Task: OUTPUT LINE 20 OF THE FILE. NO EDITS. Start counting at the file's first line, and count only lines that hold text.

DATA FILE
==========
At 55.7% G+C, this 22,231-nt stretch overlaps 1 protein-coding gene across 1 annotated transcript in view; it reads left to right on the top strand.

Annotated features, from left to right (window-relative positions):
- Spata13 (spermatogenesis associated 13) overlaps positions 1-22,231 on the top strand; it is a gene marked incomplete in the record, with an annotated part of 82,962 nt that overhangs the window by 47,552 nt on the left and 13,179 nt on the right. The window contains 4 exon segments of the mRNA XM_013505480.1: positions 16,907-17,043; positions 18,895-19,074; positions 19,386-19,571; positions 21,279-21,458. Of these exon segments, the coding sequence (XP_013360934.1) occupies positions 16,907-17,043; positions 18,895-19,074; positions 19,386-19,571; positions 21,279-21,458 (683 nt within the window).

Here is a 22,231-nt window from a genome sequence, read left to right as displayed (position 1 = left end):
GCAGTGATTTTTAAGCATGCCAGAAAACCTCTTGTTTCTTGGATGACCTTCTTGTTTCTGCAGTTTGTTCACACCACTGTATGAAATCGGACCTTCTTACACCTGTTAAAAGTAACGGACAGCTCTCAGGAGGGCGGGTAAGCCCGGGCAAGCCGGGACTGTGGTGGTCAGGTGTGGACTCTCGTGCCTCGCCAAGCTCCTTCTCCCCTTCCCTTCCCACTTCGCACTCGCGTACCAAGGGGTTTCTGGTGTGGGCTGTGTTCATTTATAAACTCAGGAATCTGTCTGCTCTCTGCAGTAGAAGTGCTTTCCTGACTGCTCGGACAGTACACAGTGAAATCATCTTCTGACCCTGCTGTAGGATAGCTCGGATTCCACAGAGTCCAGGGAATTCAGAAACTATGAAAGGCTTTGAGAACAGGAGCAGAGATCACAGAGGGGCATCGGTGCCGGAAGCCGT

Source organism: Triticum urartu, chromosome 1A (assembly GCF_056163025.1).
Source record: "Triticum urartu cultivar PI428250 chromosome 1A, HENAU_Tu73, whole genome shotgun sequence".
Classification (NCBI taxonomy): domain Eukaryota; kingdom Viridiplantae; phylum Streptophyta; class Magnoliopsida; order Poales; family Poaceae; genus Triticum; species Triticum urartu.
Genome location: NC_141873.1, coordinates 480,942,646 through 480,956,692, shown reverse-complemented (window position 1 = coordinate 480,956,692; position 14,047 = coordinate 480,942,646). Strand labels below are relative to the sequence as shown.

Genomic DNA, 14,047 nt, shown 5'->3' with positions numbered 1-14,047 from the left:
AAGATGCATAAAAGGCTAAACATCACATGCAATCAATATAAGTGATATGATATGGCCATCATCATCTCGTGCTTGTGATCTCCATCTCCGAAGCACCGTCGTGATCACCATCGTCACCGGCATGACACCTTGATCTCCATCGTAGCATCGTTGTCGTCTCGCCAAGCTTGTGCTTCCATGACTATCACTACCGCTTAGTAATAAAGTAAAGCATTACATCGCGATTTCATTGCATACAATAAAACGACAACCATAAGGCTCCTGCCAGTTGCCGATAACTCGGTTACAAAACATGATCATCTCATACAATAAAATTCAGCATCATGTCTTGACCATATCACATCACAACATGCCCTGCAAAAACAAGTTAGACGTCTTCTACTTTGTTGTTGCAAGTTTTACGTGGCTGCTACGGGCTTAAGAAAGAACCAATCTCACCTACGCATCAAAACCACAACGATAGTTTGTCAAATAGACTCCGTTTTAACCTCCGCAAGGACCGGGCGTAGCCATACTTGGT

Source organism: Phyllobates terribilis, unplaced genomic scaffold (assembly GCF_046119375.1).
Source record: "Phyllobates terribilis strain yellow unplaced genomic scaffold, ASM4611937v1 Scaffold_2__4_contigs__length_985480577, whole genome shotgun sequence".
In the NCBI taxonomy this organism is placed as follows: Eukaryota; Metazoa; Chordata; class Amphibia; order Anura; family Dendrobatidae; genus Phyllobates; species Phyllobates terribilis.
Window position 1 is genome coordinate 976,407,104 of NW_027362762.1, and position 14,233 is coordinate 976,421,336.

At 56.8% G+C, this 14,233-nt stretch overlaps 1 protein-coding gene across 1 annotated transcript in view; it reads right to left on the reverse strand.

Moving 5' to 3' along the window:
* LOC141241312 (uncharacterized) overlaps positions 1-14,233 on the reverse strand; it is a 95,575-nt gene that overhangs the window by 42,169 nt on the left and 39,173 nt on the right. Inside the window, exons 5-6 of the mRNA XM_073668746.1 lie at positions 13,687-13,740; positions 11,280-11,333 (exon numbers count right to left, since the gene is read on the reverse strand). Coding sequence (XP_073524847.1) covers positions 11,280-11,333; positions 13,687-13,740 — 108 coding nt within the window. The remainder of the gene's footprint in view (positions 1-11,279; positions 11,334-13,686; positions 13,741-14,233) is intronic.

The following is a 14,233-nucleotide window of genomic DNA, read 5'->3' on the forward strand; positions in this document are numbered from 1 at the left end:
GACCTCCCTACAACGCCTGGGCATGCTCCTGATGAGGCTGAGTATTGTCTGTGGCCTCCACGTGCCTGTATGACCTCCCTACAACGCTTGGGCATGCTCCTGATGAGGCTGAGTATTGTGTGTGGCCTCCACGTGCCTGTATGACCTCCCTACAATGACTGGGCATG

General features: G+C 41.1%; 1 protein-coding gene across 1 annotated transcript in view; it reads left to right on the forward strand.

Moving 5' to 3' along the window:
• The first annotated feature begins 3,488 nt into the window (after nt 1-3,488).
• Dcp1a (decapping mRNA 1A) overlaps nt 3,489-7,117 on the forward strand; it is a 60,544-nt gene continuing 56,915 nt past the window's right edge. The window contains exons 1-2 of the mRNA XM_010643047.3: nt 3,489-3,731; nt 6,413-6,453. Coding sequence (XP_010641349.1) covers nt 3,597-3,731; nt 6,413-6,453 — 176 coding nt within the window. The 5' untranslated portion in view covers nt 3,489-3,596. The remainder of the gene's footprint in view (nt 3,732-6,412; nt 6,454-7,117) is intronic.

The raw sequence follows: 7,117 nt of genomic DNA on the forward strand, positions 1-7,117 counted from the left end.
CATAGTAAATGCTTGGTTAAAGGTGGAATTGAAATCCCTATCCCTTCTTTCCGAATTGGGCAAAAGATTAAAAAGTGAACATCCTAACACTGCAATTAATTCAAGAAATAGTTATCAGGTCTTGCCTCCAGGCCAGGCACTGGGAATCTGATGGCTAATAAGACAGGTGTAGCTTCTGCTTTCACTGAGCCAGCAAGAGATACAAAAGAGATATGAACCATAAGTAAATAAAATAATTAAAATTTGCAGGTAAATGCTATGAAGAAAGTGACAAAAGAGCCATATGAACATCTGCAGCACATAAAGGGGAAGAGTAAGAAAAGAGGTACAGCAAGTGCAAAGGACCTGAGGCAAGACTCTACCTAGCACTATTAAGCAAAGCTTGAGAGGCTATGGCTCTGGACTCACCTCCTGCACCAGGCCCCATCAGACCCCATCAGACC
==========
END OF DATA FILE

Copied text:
GACCTCCCTACAACGCCTGGGCATGCTCCTGATGAGGCTGAGTATTGTCTGTGGCCTCCACGTGCCTGTATGACCTCCCTACAACGCTTGGGCATGCTCCTGATGAGGCTGAGTATTGTGTGTGGCCTCCACGTGCCTGTATGACCTCCCTACAATGACTGGGCATG